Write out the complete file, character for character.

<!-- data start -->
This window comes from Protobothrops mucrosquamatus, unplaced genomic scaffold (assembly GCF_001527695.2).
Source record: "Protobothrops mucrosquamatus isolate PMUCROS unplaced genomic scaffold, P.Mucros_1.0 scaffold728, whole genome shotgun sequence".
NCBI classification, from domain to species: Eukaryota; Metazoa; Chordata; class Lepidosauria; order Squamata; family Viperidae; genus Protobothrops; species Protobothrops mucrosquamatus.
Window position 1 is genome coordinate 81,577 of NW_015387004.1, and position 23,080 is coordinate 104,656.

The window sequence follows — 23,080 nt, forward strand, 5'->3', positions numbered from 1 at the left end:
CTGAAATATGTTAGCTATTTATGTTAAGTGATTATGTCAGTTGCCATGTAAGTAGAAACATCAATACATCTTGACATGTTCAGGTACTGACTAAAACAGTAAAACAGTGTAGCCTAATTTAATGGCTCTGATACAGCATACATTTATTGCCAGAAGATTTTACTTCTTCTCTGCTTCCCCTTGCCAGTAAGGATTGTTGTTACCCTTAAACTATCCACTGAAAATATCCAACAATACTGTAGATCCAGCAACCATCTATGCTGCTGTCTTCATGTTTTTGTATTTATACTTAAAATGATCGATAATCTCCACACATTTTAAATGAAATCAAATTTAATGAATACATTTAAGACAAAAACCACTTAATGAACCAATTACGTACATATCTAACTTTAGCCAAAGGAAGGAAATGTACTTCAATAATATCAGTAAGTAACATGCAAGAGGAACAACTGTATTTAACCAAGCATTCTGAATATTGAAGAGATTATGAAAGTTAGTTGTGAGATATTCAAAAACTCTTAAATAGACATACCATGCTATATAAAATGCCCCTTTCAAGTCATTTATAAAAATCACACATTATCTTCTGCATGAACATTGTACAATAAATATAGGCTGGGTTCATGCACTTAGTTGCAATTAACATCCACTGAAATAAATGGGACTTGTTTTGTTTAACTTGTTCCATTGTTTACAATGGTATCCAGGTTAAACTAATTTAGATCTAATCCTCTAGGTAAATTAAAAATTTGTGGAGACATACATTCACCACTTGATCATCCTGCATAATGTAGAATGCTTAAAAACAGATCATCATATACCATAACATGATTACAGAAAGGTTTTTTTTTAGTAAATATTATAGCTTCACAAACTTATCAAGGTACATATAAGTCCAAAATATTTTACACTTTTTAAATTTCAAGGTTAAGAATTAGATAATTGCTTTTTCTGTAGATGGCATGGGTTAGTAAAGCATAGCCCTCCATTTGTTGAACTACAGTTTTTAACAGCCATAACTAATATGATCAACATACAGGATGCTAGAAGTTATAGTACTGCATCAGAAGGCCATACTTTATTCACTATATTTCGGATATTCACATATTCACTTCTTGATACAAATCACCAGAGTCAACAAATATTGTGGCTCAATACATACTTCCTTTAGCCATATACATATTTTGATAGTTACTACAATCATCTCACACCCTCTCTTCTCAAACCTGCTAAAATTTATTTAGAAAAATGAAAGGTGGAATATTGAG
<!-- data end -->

This window comes from Protobothrops mucrosquamatus, unplaced genomic scaffold (assembly GCF_001527695.2).
Source record: "Protobothrops mucrosquamatus isolate PMUCROS unplaced genomic scaffold, P.Mucros_1.0 scaffold728, whole genome shotgun sequence".
NCBI classification, from domain to species: Eukaryota; Metazoa; Chordata; class Lepidosauria; order Squamata; family Viperidae; genus Protobothrops; species Protobothrops mucrosquamatus.
Window position 1 is genome coordinate 81,577 of NW_015387004.1, and position 23,080 is coordinate 104,656.

The window sequence follows — 23,080 nt, forward strand, 5'->3', positions numbered from 1 at the left end:
CTGAAATATGTTAGCTATTTATGTTAAGTGATTATGTCAGTTGCCATGTAAGTAGAAACATCAATACATCTTGACATGTTCAGGTACTGACTAAAACAGTAAAACAGTGTAGCCTAATTTAATGGCTCTGATACAGCATACATTTATTGCCAGAAGATTTTACTTCTTCTCTGCTTCCCCTTGCCAGTAAGGATTGTTGTTACCCTTAAACTATCCACTGAAAATATCCAACAATACTGTAGATCCAGCAACCATCTATGCTGCTGTCTTCATGTTTTTGTATTTATACTTAAAATGATCGATAATCTCCACACATTTTAAATGAAATCAAATTTAATGAATACATTTAAGACAAAAACCACTTAATGAACCAATTACGTACATATCTAACTTTAGCCAAAGGAAGGAAATGTACTTCAATAATATCAGTAAGTAACATGCAAGAGGAACAACTGTATTTAACCAAGCATTCTGAATATTGAAGAGATTATGAAAGTTAGTTGTGAGATATTCAAAAACTCTTAAATAGACATACCATGCTATATAAAATGCCCCTTTCAAGTCATTTATAAAAATCACACATTATCTTCTGCATGAACATTGTACAATAAATATAGGCTGGGTTCATGCACTTAGTTGCAATTAACATCCACTGAAATAAATGGGACTTGTTTTGTTTAACTTGTTCCATTGTTTACAATGGTATCCAGGTTAAACTAATTTAGATCTAATCCTCTAGGTAAATTAAAAATTTGTGGAGACATACATTCACCACTTGATCATCCTGCATAATGTAGAATGCTTAAAAACAGATCATCATATACCATAACATGATTACAGAAAGGTTTTTTTTTAGTAAATATTATAGCTTCACAAACTTATCAAGGTACATATAAGTCCAAAATATTTTACACTTTTTAAATTTCAAGGTTAAGAATTAGATAATTGCTTTTTCTGTAGATGGCATGGGTTAGTAAAGCATAGCCCTCCATTTGTTGAACTACAGTTTTTAACAGCCATAACTAATATGATCAACATACAGGATGCTAGAAGTTATAGTACTGCATCAGAAGGCCATACTTTATTCACTATATTTCGGATATTCACATATTCACTTCTTGATACAAATCACCAGAGTCAACAAATATTGTGGCTCAATACATACTTCCTTTAGCCATATACATATTTTGATAGTTACTACAATCATCTCACACCCTCTCTTCTCAAACCTGCTAAAATTTATTTAGAAAAATGAAAGGTGGAATATTGAG